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Problem Children

There's a famous old skit on Saturday Night Live in which a series of cheesy spokespeople vied with each other to prove that their brand of jam was the best, simply because it had the most vile name. The perverse gist of the mock commercial was that only a wonderful product could survive a horrendous moniker. The punch line went something like this: "With a name like 1,000 Dead Orphans, it has to be great jam."

It's hard not to think of that gag when contemplating the Negro Problem, the likably demented pop quartet from Los Angeles. You're tempted to think that any band that can survive, and damn near thrive, with a handle so oddly out of step with premillennial America must have something to offer musically. On the other hand, you could argue that this name, and its ability to unnerve people, is not the band's greatest curse but its greatest hook.

Not since the "Holiday in Cambodia" heyday of the Dead Kennedys has an American band managed to make people squirm so readily at the mere mention of its moniker. Initial reactions generally run the gamut from nervous amusement to puzzlement to outright hostility.

The band's African-American front man, Stew (formerly Mark Stewart), knows the powder keg of emotions that surround the phrase. He knows that it was used by Reconstruction-era whites to label their fears about integration. He knows that it was used by turn-of-the-century civil rights activist W.E.B. DuBois to depict America's inability to create a place for blacks in mainstream society. But such heavy historical baggage had little to do with his choice of the name. The idea of naming his band the Negro Problem simply made him laugh.

"I like playing with things that people take seriously," he says. "In America, it's so hard to get irony across. I find it sad when I'm talking to somebody and they really don't get it. I have to explain the whole thing: 'It's just a crazy band name. It's kind of like the Grateful Dead; they're not really dead, and they're not grateful. It's just a phrase.'"

America's difficulty with irony is particularly acute for black artists, who are too often expected to prove their worth by being earnestly sincere. The idiotic implication tends to be that if black artists are too clever, that must make them less soulful. Black artists are also uniquely locked into inane preconceptions about their proper musical roots. For someone like the 37-year-old Stew, who grew up in L.A. and feasted on the kaleidoscope of sounds that was late-'60s AM radio, such limitations simply don't apply.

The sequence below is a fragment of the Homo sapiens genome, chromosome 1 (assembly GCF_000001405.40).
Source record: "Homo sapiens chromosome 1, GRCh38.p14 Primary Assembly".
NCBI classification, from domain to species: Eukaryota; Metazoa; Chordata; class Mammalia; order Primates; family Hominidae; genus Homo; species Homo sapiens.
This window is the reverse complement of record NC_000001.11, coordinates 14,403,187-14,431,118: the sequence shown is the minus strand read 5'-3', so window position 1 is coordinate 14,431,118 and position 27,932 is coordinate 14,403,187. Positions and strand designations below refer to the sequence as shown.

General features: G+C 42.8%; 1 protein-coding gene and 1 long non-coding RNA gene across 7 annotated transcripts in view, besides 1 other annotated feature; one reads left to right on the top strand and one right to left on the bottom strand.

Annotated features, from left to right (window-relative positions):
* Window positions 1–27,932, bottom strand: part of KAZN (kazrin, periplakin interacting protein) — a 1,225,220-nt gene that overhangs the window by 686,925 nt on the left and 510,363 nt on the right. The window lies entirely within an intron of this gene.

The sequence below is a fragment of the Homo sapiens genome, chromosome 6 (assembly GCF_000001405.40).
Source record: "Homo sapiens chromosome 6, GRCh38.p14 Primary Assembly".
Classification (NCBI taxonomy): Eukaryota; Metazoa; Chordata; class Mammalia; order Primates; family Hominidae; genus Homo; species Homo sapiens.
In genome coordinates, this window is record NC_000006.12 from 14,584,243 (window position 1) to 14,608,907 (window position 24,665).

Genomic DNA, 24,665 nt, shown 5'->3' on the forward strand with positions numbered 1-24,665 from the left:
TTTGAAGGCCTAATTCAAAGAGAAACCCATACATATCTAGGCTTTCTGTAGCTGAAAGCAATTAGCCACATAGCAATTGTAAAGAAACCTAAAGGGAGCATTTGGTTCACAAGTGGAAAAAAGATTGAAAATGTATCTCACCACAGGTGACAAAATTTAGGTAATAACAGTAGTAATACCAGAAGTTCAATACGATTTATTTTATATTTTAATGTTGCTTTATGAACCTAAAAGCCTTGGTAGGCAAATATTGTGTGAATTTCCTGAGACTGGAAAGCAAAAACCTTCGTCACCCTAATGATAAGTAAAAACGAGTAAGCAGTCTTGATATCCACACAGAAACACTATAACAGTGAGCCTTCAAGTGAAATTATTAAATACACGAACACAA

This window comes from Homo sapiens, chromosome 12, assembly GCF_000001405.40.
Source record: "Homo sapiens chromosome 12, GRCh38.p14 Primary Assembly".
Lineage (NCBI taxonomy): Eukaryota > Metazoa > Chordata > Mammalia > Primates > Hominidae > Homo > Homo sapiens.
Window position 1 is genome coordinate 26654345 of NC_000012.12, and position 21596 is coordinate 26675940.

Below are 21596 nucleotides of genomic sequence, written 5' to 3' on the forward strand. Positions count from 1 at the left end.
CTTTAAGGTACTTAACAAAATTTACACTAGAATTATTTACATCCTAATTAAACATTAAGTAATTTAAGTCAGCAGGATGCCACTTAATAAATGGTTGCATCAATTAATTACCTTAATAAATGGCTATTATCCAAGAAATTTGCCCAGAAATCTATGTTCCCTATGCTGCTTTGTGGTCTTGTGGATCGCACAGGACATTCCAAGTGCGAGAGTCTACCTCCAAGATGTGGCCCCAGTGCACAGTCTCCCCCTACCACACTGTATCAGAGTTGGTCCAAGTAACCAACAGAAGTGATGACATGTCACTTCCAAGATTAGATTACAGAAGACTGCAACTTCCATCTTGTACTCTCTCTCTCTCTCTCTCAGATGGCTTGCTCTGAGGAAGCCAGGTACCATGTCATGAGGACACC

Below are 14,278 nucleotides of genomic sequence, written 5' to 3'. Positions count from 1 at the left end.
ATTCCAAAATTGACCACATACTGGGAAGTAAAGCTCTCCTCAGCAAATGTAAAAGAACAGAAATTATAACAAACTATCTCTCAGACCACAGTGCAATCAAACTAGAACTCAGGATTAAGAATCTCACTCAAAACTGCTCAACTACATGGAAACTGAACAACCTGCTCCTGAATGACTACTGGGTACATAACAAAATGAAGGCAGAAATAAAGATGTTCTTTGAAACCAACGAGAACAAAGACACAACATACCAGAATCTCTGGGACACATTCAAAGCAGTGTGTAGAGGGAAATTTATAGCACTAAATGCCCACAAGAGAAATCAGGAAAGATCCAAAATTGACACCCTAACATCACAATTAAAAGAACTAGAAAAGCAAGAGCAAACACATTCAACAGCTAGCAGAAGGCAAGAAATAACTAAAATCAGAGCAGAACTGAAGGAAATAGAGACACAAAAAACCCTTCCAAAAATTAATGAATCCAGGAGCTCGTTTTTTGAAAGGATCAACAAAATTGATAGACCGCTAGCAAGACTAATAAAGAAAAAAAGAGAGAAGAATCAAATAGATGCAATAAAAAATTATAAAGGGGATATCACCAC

As a kid, he first heard the Beatles' Abbey Road in L.A.'s predominantly black South Central district, and he says he was introduced to Pink Floyd's Dark Side of the Moon by an all-black funk band he once auditioned for. He recalls that for his sister and cousins, new albums by the Beatles and James Brown were treated as equally big events.

So it's hardly surprisingly that his band willfully jumbles a wide array of influences, everything from the Fabs to Jimmy Webb's sophisticated adult pop to the Smile-era Beach Boys, with heavy doses of early Frank Zappa.

On the band's wildly eclectic, 18-song, 70-minute debut CD, 1997's Post Minstrel Syndrome, Stew reveals his stubbornly humorous take on racial politics. He generally looks for the joke in such serious matters, but he gets a bit miffed when people approach him and suggest that he's a black man playing "white music."

"Forget Jimi Hendrix and Arthur Lee, or Tom Wilson, who was black and produced Dylan and the Mothers of Invention, and people like that," he says. "But who's this guy Mick Jagger and all these other white guys? It's okay for skinny English white guys to try to approximate blues, and it's okay for skinny New York white guys like David Byrne to try to pretend that they're African, but I'm playing so-called 'white music'?

"I grew up with the Western music canon, like everyone else. To me, it's like the colonial days. Paul Simon can find some Brazilian or African music history, but if you're black, you're supposed to do what your neighborhood's doing. Well, my neighborhood wasn't that boring."

Post Minstrel Syndrome can be a bumpy ride, because the band seems determined to weigh it down with as many ideas as they can possibly cram together, as though this was going to be their only chance to grab the ear of the public. At times, you sense that Stew's pop instincts are warring with his penchant for rampant wordiness. But that's also part of the album's charm.

Unlike much contemporary guitar pop, which grabs you on first listen and loses its impact over time, Post Minstrel Syndrome actually grows in stature the more you hear it. You slowly start to admire the humor behind the band's odd musical quotations, like the solo taken from The Andy Griffith Show theme or the snippet from the Moody Blues' "The Story in Your Eyes" which they work into a cover of "MacArthur Park."

 

Repeated listening also brings to light Stew's compulsion to speak his mind and let the shrapnel fall where it may. On the album's opening track, "Birdcage," he gleefully bites the hand that feeds him by repeatedly bashing the L.A. Times' senior music critic: "What the hell does Robert Hilburn know about rock 'n' roll?"